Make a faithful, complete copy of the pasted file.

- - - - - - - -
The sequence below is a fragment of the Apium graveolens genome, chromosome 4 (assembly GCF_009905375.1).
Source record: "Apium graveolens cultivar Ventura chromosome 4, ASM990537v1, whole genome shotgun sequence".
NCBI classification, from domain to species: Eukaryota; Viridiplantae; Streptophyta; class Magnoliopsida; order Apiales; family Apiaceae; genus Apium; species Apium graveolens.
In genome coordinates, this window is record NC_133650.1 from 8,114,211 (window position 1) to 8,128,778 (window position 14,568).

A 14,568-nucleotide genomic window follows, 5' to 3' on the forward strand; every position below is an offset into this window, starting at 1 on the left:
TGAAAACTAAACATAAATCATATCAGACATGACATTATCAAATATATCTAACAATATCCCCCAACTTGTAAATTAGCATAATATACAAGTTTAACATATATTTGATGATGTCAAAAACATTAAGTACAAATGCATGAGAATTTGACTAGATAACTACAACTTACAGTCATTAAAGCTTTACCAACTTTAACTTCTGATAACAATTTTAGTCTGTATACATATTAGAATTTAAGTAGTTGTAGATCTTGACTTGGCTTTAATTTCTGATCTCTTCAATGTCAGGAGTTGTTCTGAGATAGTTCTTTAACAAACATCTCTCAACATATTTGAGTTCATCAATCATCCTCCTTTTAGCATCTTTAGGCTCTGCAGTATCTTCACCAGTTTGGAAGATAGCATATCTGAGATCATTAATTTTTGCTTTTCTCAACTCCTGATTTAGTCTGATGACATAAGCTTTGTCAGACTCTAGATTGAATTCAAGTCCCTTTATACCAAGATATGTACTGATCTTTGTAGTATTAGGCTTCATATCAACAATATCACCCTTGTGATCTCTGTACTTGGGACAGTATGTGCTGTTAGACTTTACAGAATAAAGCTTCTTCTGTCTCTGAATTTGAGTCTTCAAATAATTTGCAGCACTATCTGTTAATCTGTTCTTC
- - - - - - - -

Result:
The sequence below is a fragment of the Apium graveolens genome, chromosome 4 (assembly GCF_009905375.1).
Source record: "Apium graveolens cultivar Ventura chromosome 4, ASM990537v1, whole genome shotgun sequence".
NCBI classification, from domain to species: Eukaryota; Viridiplantae; Streptophyta; class Magnoliopsida; order Apiales; family Apiaceae; genus Apium; species Apium graveolens.
In genome coordinates, this window is record NC_133650.1 from 8,114,211 (window position 1) to 8,128,778 (window position 14,568).

A 14,568-nucleotide genomic window follows, 5' to 3' on the forward strand; every position below is an offset into this window, starting at 1 on the left:
TGAAAACTAAACATAAATCATATCAGACATGACATTATCAAATATATCTAACAATATCCCCCAACTTGTAAATTAGCATAATATACAAGTTTAACATATATTTGATGATGTCAAAAACATTAAGTACAAATGCATGAGAATTTGACTAGATAACTACAACTTACAGTCATTAAAGCTTTACCAACTTTAACTTCTGATAACAATTTTAGTCTGTATACATATTAGAATTTAAGTAGTTGTAGATCTTGACTTGGCTTTAATTTCTGATCTCTTCAATGTCAGGAGTTGTTCTGAGATAGTTCTTTAACAAACATCTCTCAACATATTTGAGTTCATCAATCATCCTCCTTTTAGCATCTTTAGGCTCTGCAGTATCTTCACCAGTTTGGAAGATAGCATATCTGAGATCATTAATTTTTGCTTTTCTCAACTCCTGATTTAGTCTGATGACATAAGCTTTGTCAGACTCTAGATTGAATTCAAGTCCCTTTATACCAAGATATGTACTGATCTTTGTAGTATTAGGCTTCATATCAACAATATCACCCTTGTGATCTCTGTACTTGGGACAGTATGTGCTGTTAGACTTTACAGAATAAAGCTTCTTCTGTCTCTGAATTTGAGTCTTCAAATAATTTGCAGCACTATCTGTTAATCTGTTCTTC